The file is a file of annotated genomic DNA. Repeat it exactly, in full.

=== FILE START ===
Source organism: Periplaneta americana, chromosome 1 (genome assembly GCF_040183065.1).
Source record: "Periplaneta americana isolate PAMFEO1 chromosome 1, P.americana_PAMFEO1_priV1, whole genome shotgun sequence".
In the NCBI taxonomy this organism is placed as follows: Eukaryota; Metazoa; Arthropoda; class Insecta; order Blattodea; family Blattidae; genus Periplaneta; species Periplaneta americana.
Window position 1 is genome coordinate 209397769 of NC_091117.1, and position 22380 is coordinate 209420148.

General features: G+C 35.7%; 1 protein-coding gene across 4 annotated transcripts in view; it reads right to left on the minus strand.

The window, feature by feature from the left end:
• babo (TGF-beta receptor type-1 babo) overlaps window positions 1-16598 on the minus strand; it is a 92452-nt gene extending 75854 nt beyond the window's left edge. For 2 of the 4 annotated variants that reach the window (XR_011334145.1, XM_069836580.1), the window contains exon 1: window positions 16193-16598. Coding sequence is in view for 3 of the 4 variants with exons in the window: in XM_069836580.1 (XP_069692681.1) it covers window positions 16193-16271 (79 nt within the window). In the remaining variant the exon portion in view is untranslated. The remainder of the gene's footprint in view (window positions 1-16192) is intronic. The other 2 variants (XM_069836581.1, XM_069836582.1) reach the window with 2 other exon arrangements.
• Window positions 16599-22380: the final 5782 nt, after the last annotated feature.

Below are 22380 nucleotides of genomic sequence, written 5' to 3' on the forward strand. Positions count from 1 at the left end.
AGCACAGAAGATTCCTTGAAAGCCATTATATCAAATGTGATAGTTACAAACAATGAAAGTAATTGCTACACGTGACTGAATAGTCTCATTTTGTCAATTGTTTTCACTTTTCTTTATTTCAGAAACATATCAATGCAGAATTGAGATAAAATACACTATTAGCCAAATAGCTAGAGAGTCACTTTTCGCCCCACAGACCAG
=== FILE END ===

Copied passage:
Source organism: Periplaneta americana, chromosome 1 (genome assembly GCF_040183065.1).
Source record: "Periplaneta americana isolate PAMFEO1 chromosome 1, P.americana_PAMFEO1_priV1, whole genome shotgun sequence".
In the NCBI taxonomy this organism is placed as follows: Eukaryota; Metazoa; Arthropoda; class Insecta; order Blattodea; family Blattidae; genus Periplaneta; species Periplaneta americana.
Window position 1 is genome coordinate 209397769 of NC_091117.1, and position 22380 is coordinate 209420148.

General features: G+C 35.7%; 1 protein-coding gene across 4 annotated transcripts in view; it reads right to left on the minus strand.

The window, feature by feature from the left end:
• babo (TGF-beta receptor type-1 babo) overlaps window positions 1-16598 on the minus strand; it is a 92452-nt gene extending 75854 nt beyond the window's left edge. For 2 of the 4 annotated variants that reach the window (XR_011334145.1, XM_069836580.1), the window contains exon 1: window positions 16193-16598. Coding sequence is in view for 3 of the 4 variants with exons in the window: in XM_069836580.1 (XP_069692681.1) it covers window positions 16193-16271 (79 nt within the window). In the remaining variant the exon portion in view is untranslated. The remainder of the gene's footprint in view (window positions 1-16192) is intronic. The other 2 variants (XM_069836581.1, XM_069836582.1) reach the window with 2 other exon arrangements.
• Window positions 16599-22380: the final 5782 nt, after the last annotated feature.

Below are 22380 nucleotides of genomic sequence, written 5' to 3' on the forward strand. Positions count from 1 at the left end.
AGCACAGAAGATTCCTTGAAAGCCATTATATCAAATGTGATAGTTACAAACAATGAAAGTAATTGCTACACGTGACTGAATAGTCTCATTTTGTCAATTGTTTTCACTTTTCTTTATTTCAGAAACATATCAATGCAGAATTGAGATAAAATACACTATTAGCCAAATAGCTAGAGAGTCACTTTTCGCCCCACAGACCAG